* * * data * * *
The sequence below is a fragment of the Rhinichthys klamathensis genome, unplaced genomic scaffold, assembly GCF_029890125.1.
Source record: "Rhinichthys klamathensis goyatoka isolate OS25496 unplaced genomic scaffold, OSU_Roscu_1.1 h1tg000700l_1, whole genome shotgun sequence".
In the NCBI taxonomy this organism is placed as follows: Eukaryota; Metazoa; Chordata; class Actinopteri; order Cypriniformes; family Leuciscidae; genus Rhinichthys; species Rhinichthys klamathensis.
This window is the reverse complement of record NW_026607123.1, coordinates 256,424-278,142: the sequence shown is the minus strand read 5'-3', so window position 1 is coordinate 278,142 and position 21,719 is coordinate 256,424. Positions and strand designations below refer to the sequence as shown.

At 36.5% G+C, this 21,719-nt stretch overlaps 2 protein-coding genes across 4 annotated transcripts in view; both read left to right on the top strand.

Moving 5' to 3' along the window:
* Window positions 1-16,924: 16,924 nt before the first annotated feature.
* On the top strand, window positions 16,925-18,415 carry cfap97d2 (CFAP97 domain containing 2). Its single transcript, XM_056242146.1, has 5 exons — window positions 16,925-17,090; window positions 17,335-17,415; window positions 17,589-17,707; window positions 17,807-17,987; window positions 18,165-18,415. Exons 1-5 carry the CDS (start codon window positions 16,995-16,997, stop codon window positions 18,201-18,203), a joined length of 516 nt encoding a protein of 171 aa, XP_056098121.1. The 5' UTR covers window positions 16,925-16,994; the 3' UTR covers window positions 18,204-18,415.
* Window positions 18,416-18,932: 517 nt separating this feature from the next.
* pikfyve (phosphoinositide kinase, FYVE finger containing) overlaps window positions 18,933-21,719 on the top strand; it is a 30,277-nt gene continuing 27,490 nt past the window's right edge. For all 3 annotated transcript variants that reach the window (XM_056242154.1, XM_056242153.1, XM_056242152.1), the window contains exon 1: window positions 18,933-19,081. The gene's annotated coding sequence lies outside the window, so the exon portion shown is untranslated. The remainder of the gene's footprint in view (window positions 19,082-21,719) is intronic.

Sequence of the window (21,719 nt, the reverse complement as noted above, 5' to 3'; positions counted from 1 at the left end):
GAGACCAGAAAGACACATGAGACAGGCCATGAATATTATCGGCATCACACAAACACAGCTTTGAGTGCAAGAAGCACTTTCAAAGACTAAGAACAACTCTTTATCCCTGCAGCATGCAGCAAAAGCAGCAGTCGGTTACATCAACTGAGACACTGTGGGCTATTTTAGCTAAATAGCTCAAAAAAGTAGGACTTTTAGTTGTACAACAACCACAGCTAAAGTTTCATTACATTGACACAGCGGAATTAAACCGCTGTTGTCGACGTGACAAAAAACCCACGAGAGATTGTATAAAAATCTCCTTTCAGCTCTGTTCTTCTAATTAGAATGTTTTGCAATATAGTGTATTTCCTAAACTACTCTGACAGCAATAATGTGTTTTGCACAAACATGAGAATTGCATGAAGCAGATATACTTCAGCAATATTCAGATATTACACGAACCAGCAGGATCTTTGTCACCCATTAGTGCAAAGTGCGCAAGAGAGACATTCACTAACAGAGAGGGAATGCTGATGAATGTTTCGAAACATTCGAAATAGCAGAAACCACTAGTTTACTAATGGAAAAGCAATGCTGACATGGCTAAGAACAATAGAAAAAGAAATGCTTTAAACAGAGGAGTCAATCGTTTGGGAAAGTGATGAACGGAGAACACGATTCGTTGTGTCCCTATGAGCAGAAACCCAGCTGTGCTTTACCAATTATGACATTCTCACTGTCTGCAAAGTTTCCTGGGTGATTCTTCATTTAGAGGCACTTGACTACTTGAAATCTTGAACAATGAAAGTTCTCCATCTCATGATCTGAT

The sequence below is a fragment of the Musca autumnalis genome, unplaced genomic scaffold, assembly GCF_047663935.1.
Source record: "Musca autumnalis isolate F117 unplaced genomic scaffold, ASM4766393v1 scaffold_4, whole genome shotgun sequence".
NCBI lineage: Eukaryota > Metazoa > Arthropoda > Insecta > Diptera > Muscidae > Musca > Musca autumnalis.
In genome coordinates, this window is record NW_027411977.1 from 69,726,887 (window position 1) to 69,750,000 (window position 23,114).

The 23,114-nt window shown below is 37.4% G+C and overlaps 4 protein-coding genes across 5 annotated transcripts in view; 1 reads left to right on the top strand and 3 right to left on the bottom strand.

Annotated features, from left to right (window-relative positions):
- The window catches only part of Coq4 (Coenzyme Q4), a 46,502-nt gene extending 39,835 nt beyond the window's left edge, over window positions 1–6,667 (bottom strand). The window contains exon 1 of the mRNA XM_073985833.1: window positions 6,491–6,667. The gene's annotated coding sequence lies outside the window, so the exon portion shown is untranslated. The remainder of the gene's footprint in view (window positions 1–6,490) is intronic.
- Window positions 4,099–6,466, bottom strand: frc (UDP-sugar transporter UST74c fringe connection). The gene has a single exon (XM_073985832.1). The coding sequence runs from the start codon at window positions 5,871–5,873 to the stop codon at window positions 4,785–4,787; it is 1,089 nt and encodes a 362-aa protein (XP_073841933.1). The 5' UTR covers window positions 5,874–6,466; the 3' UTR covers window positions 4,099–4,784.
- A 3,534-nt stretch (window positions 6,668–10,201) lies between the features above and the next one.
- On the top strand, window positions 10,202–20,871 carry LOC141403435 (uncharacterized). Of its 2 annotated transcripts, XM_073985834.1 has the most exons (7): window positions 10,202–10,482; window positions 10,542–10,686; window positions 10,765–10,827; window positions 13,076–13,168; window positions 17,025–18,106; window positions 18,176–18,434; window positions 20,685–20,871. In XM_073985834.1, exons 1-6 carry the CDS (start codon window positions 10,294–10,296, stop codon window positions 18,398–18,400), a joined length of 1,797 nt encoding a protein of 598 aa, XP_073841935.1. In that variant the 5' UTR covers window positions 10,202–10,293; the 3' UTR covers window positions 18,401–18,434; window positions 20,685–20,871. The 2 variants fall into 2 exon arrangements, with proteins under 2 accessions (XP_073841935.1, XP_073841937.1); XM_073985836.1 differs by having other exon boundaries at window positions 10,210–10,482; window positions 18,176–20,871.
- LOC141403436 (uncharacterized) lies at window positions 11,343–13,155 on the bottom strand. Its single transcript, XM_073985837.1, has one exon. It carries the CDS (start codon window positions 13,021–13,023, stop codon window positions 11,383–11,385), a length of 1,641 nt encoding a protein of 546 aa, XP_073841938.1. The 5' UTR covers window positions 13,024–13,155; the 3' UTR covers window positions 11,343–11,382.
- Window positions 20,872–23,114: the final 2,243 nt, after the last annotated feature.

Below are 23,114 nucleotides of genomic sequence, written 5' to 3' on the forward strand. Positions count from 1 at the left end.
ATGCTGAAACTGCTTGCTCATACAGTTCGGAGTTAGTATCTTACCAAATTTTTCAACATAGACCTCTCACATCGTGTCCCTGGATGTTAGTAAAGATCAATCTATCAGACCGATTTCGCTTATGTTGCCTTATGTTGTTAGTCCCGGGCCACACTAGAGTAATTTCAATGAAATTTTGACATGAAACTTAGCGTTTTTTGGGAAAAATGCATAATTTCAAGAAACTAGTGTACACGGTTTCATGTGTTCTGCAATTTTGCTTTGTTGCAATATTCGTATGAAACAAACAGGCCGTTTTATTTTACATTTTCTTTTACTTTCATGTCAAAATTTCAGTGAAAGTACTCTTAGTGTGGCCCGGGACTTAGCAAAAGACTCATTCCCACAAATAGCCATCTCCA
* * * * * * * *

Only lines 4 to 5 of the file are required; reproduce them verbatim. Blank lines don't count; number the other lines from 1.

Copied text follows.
This window is the reverse complement of record NW_026607123.1, coordinates 256,424-278,142: the sequence shown is the minus strand read 5'-3', so window position 1 is coordinate 278,142 and position 21,719 is coordinate 256,424. Positions and strand designations below refer to the sequence as shown.

At 36.5% G+C, this 21,719-nt stretch overlaps 2 protein-coding genes across 4 annotated transcripts in view; both read left to right on the top strand.